These good hearted individuals are usually ignorant on two counts. The first is a lack of knowledge of some of the positions of the left. Consider: in the Catholic church, issues such as abortion and same-sex marriage are not even negotiable. It is likely that they are seldom, if ever, discussed by church leaders in a forum which emphasizes the different positions of the political parties on these kinds of issues. Conversely, the needs for social justice are often discussed and emphasized there. Helping those in need is a duty of the Christian – one that is, unfortunately, not emphasized enough in many churches. Because these issues are emphasized, and because one political party paints itself as the “party of the poor”, these good-intentioned Christians reflexively support that party and its liberal agenda.

The other political ignorance is the easiest to understand – these Christians think that the government should be the source of help for the poor. They have never considered that the poor were helped before the New Deal and the Great Society, they have never considered whether it is more helpful to a homeless person to offer them charity with some work required or a hand-out, and they have never examined the brutal honesty that taking money from person A and giving to person B, by force, is theft. Instead, they see and hear the anecdotal and individual successes that come of people doing what they would have done without governmental intervention – working hard to overcome their circumstances – and assume that the only solution is through the government. Hence, they are liberal.

Two more categories to go…they are here and here.

Terrible. Just Terrible.

Gunner has an excellent post presenting relevant details of the detainee abuse at Gitmo and the stupidity of our politicians (as well as some intelligent remarks).

Check it out.


Is Anyone Surprised?

What Pulp Fiction Character Are You?

You don't tolerate &%$#. The .45 you carry in your pocket is scary, but your words are the real threat, especially when you decide to get Biblical. Try to take it easy, but maintain that edge of yours, which tends to keep people wary in your presence.

Take the What Pulp Fiction Character Are You? quiz.

Sunday, June 12, 2005

Biblical Inerrancy?

In most discussions on subjects of Christian theology and life application, the Bible is used as the primary source of support. Oftentimes, one or both of the participants in the discussion will refuse to accept the validity of the portion of the text cited. The reasoning for dismissal of that section can vary, but whether the individual is as technical as a Greek or Hebrew word analysis or as emotional as “My God wouldn’t say that”, they can all be summed up as a simple dissonance between the person’s idea of what is right and what the text says.

I had a talk with my pastor once about the need to believe the whole Bible. He asked me, “Does someone need to believe that Jesus is their Lord as well as their Savior to be saved? Do they need to believe in the virgin birth?” After some discussion, I accepted that the answer was definitely “No.” The grace of God, in salvation to the sinner, does not require belief in all of the doctrines of scripture.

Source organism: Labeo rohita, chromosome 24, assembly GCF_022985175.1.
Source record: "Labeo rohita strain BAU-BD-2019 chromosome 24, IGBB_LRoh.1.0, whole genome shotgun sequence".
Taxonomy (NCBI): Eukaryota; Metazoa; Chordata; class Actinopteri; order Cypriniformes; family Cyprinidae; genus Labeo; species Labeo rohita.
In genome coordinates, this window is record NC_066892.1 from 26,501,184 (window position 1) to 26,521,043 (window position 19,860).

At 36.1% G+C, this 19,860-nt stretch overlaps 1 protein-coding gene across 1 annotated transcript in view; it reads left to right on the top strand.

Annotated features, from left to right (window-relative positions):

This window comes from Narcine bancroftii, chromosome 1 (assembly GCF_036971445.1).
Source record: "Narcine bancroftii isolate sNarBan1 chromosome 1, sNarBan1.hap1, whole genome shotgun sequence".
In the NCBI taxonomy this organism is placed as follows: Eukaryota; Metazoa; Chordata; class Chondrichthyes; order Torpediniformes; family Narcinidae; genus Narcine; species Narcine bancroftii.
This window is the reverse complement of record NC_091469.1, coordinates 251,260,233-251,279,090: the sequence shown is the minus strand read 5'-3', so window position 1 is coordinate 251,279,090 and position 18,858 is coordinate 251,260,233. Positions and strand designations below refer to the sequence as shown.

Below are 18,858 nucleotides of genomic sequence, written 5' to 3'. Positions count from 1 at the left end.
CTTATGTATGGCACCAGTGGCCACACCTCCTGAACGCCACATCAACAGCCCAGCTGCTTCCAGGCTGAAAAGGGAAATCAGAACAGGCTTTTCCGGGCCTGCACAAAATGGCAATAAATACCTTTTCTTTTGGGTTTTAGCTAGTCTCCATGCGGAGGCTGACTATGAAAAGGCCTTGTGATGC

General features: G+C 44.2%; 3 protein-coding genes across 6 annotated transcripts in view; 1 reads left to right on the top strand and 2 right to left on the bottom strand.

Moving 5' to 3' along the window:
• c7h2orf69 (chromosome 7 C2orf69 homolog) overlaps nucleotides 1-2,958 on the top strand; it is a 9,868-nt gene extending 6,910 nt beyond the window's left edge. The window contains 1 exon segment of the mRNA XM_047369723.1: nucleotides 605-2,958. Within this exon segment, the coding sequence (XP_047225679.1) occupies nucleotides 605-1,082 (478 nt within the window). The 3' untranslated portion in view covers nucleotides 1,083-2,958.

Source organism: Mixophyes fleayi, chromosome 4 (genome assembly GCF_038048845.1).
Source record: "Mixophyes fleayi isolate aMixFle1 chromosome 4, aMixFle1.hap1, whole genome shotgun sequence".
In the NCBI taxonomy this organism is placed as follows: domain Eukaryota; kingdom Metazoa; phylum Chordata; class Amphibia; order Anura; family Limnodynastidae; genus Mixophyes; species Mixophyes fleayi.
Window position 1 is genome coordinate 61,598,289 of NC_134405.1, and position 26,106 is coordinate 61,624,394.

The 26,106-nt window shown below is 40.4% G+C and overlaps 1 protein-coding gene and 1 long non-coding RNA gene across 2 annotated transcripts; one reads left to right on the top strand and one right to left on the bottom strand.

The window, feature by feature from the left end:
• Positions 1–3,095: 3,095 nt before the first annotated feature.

However, while our discussion ended there, I have since given the subject more thought. The question is not, “Do we need to believe in the virgin birth (or fill in disputed scripture passage here) to be saved?” Instead, it is, “Do saved people have to believe the virgin birth to be true if they know it is in the Bible?”


There are some details required for this to be true, though. Two, to be precise. First, the individual must understand that the evidence for Christ, as the Son of God, resurrected for the remission of sin is the written Bible. While there are other evidences, it is this that we base our faith and faith statements upon. Secondly, they must understand that the same Bible which declares Christ arisen is the same Bible which declares the information in dispute.

That said, why would those necessitate belief in said information? Allow me to explain, as best I can, the case for Biblical inerrancy:

Postulate 1) A Christian is someone who believes that Jesus Christ was the son of God, who came to earth as a man, was crucified, died, and was buried, and rose again to defeat death and make the forgiveness of sins possible. Not only does the Christian believe this, but they have placed their whole life in His service.

Postulate 2) The details required for this faith to become known and grow are found in the Bible.

Even if the person never sees a Bible, the Gospel is drawn from it.

Postulate 3) There are vast amounts of details within the Bible that do not contribute to the basic Gospel above.

While all parts of the Bible tie in to the Gospels, an isolated examination of much of this would not make the connection evident.

Postulate 4) As the source of both the Gospel of Christ and the attendant instructions, poetry, history and prophecy are one in the same – the Bible – there is no reason why any one part of it is more or less likely to be true than any other.

Therefore) If you believe the Good News of Christ, you must accept the rest of the Bible as true also.